Orangeism in Canada, A Brief History

In the history of Canada the Loyal Orange Association has played an active
role. Although it is not known when or where the first Orange meetings
occurred there is evidence of activity in the very early 1800s. At that time
the majority population of Canada was Protestant and located in Upper
Canada. Many were Orangemen.

In Brockville, Ontario in 1830 the Orange Association was officially formed
largely through the efforts of Ogle R. Gowan who came to Canada from
Wexford, Ireland in 1829. Gowan called a general meeting of all Orangemen on
New Year's Day 1830 and the result was the forming of the Grand Orange Lodge
of British America with Gowan as the first Grand Master.

The first Orange Lodge warrant issued by the new G.O.L. of B.A. was to
Brockville L.O.L. No. 1. There had been Lodges operating in Canada earlier
than this. Orangeism was introduced first at Saint John, New Brunswick by
military lodges from British ships and regiments stationed there.

There is evidence that Orangemen were with General James Wolfe at the Battle
of the Plains of Abraham in 1759. Orangemen also fought with Isaac Brock at
the Battle of Queenston Heights in the American War of 1812 - 14.

In 1866, Orangemen fought with the Queen's Own Rifles and helped to hold
back the Fenians at Ridgeway, Ontario. Members of Orange Lodges also played
a big part in suppressing the Upper Canada rebellion of William Lyon
Mackenzie in 1837. They were also in western Canada in the military during
the rebellions of Louis Riel in 1870 and 1885.

After Confederaton ( ie. the founding of the Dominion of Canada) in 1867,
Orangemen served with the military in the Boer War in South Africa and in
the two World Wars. In World War I alone some 55,000 Orangemen enlisted.

The city of Toronto held its first Twelfth of July Orange Parade in 1822 and
it has continued uninterrupted ever since. Through the 1920s and 1930s when
the Orange Association was at its peak in Canada, Toronto was known as 'the
Belfast of Canada' for the large number of Orange Lodges operating there and
the tremendous size of its Orange parades. Parades were also held in every
other province.

Three Canadian Orangemen have been Prime Ministers, namely, Sir John A.
Macdonald, the father of Confederation, Sir Mackenzie Bowell, a Past Grand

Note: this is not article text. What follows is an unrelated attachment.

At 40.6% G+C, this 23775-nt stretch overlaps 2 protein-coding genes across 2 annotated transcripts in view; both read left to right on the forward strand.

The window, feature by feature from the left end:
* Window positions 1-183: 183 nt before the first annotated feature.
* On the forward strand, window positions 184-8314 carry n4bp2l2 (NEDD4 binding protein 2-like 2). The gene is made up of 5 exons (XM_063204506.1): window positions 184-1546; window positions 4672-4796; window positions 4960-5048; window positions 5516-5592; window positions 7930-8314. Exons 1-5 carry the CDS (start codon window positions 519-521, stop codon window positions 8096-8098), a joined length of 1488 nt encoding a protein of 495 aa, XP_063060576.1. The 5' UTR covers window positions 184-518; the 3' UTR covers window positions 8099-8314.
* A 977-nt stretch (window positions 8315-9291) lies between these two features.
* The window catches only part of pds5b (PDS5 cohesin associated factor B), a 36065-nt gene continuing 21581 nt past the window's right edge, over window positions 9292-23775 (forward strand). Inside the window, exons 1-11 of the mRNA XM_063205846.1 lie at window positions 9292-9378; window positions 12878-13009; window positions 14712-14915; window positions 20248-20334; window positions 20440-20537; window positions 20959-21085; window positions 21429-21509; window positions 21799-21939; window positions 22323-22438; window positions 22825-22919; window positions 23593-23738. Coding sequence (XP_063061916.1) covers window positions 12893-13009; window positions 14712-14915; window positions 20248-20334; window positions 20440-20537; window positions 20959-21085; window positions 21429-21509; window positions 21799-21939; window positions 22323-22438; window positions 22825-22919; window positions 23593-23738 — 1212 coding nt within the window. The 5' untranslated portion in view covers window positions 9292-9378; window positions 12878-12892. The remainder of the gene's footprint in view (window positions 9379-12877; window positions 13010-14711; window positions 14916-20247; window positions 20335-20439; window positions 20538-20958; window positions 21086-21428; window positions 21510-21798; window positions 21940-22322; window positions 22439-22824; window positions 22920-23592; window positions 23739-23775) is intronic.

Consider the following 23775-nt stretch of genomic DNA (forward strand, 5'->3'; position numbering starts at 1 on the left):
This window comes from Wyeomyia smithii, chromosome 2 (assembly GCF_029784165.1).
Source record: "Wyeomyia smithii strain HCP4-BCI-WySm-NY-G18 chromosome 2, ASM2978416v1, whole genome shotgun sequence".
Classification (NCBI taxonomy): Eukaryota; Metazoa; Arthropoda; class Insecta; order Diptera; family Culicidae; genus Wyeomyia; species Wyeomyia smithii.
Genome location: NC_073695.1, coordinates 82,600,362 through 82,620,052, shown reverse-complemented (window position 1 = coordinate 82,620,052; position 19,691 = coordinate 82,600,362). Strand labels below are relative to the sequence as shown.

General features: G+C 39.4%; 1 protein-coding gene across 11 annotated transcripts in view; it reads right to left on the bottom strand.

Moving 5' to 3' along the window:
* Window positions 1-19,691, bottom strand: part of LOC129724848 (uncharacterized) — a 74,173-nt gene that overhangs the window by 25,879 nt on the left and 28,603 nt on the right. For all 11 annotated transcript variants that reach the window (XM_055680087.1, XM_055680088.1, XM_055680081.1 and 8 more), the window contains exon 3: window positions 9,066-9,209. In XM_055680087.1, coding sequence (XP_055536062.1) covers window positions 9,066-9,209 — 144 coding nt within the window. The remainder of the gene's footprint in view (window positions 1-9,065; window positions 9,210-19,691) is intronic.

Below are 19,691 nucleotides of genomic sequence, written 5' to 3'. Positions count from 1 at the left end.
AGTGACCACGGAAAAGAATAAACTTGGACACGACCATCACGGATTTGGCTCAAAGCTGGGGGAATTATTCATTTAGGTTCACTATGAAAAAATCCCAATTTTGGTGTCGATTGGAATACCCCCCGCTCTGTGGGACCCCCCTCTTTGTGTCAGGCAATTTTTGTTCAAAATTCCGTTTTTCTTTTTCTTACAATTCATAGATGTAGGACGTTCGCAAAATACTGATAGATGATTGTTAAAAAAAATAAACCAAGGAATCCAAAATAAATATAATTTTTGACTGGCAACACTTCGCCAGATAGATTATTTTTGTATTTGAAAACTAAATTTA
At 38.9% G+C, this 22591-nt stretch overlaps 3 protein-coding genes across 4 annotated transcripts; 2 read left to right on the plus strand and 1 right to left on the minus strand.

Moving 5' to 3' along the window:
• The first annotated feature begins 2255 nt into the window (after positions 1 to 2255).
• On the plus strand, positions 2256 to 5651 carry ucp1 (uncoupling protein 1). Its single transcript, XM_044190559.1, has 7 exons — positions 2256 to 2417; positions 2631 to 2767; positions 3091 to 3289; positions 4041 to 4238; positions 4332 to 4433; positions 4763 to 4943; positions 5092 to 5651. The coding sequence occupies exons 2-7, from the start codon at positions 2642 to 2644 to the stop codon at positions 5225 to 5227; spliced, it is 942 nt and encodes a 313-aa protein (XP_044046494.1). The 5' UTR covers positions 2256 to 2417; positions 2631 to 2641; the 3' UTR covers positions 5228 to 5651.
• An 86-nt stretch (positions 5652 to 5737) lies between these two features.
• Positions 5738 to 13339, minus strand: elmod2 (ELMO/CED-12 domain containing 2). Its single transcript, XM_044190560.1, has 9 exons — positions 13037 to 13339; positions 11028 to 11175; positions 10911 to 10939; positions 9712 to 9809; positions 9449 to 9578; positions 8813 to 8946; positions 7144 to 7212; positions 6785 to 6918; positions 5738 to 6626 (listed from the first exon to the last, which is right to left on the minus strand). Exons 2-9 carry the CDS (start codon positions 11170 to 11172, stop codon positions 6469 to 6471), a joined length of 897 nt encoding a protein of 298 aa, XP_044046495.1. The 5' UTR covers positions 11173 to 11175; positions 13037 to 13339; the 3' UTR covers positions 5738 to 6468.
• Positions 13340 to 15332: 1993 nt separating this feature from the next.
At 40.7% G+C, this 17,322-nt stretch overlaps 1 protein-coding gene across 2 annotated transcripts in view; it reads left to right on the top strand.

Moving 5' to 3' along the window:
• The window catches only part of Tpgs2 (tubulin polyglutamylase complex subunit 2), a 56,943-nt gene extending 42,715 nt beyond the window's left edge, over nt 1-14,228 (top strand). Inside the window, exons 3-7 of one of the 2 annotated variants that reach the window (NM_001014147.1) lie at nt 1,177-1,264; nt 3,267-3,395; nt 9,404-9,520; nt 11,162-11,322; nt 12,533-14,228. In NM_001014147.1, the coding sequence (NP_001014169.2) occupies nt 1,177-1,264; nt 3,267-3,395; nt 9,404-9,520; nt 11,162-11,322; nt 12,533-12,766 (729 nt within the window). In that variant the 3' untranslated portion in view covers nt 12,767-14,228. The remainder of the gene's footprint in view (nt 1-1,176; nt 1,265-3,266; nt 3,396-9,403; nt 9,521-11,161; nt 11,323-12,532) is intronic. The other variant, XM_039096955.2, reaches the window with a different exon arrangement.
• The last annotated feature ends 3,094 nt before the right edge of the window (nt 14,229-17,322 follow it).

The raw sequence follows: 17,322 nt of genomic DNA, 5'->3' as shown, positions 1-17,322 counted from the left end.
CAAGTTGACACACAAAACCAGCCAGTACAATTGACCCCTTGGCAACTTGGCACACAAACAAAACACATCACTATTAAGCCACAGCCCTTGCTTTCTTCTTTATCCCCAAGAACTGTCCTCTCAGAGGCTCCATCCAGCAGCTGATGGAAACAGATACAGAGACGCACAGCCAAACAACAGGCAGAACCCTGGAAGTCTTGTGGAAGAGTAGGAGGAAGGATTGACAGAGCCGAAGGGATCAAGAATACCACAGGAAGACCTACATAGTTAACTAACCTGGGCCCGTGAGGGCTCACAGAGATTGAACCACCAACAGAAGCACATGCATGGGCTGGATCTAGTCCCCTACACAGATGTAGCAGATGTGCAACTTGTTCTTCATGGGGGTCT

Master of the Grand Orange Lodge of British America, and John Diefenbaker.
Premier Joseph Smallwood who brought Newfoundland into Canadian
Confederation in 1949 was also an Orangeman.

It was an Orangeman, Alexander Muir, who wrote Canada's first national
song - The Maple Leaf Forever.

Since World War II the membership of the Orange Association has steadily
declined. Since 1875 the Loyal Orange Association has published an official
publication, The Sentinel, which contains Lodge news as well as religious
articles and other information.

In 1881, the Orange Association in Canada introduced an insurance programme
for its members generally known today as 'Orange Insurance'. The Association
also has operated many benevolent projects including children's homes,
senior citizen's homes, a research institute and clinic, disabled person's
hostel, children's foundation, and disaster fund as well as raising funds
for causes such as cancer research, the heart foundation, muscular dystrophy
and crippled children.

The aims of the Loyal Orange Association in Canada have included:

1. promotion and extension of the Protestant concept of the Christian

2. provide social activities which will enrich lives of its members and to
participate in benevolent activities which will enrich communities and

3. support for a united Canada with a strong central government and where
all provinces are equal;

4. promotion of the constitutional Monarchical System of government as a
stabilizing force in Canada;

5. the English language as the glue which will hold together all cultural
and ethnic groups;

6. a non-sectarian public school system;

7. a return to Christian principles and values upon which Canada was

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